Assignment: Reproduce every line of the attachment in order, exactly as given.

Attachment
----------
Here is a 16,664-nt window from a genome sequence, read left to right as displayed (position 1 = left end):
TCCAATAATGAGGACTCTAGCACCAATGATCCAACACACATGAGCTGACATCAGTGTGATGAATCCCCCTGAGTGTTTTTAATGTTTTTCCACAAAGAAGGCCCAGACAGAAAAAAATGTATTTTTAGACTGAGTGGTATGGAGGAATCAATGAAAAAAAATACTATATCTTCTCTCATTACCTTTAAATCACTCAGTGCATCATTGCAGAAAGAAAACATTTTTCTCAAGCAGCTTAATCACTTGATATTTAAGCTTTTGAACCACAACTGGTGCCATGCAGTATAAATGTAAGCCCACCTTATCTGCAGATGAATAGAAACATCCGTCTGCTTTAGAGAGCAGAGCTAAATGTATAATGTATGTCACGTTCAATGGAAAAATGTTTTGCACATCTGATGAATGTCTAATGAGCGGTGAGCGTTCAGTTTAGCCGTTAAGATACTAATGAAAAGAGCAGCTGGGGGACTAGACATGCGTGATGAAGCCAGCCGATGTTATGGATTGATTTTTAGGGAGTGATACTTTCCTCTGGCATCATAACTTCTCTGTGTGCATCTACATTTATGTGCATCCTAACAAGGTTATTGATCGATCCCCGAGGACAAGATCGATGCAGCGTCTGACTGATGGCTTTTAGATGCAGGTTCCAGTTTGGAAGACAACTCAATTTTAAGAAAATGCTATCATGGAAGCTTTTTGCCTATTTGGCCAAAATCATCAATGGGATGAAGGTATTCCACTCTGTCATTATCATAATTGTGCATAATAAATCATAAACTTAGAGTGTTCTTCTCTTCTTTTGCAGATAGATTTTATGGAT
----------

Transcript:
Here is a 16,664-nt window from a genome sequence, read left to right as displayed (position 1 = left end):
TCCAATAATGAGGACTCTAGCACCAATGATCCAACACACATGAGCTGACATCAGTGTGATGAATCCCCCTGAGTGTTTTTAATGTTTTTCCACAAAGAAGGCCCAGACAGAAAAAAATGTATTTTTAGACTGAGTGGTATGGAGGAATCAATGAAAAAAAATACTATATCTTCTCTCATTACCTTTAAATCACTCAGTGCATCATTGCAGAAAGAAAACATTTTTCTCAAGCAGCTTAATCACTTGATATTTAAGCTTTTGAACCACAACTGGTGCCATGCAGTATAAATGTAAGCCCACCTTATCTGCAGATGAATAGAAACATCCGTCTGCTTTAGAGAGCAGAGCTAAATGTATAATGTATGTCACGTTCAATGGAAAAATGTTTTGCACATCTGATGAATGTCTAATGAGCGGTGAGCGTTCAGTTTAGCCGTTAAGATACTAATGAAAAGAGCAGCTGGGGGACTAGACATGCGTGATGAAGCCAGCCGATGTTATGGATTGATTTTTAGGGAGTGATACTTTCCTCTGGCATCATAACTTCTCTGTGTGCATCTACATTTATGTGCATCCTAACAAGGTTATTGATCGATCCCCGAGGACAAGATCGATGCAGCGTCTGACTGATGGCTTTTAGATGCAGGTTCCAGTTTGGAAGACAACTCAATTTTAAGAAAATGCTATCATGGAAGCTTTTTGCCTATTTGGCCAAAATCATCAATGGGATGAAGGTATTCCACTCTGTCATTATCATAATTGTGCATAATAAATCATAAACTTAGAGTGTTCTTCTCTTCTTTTGCAGATAGATTTTATGGAT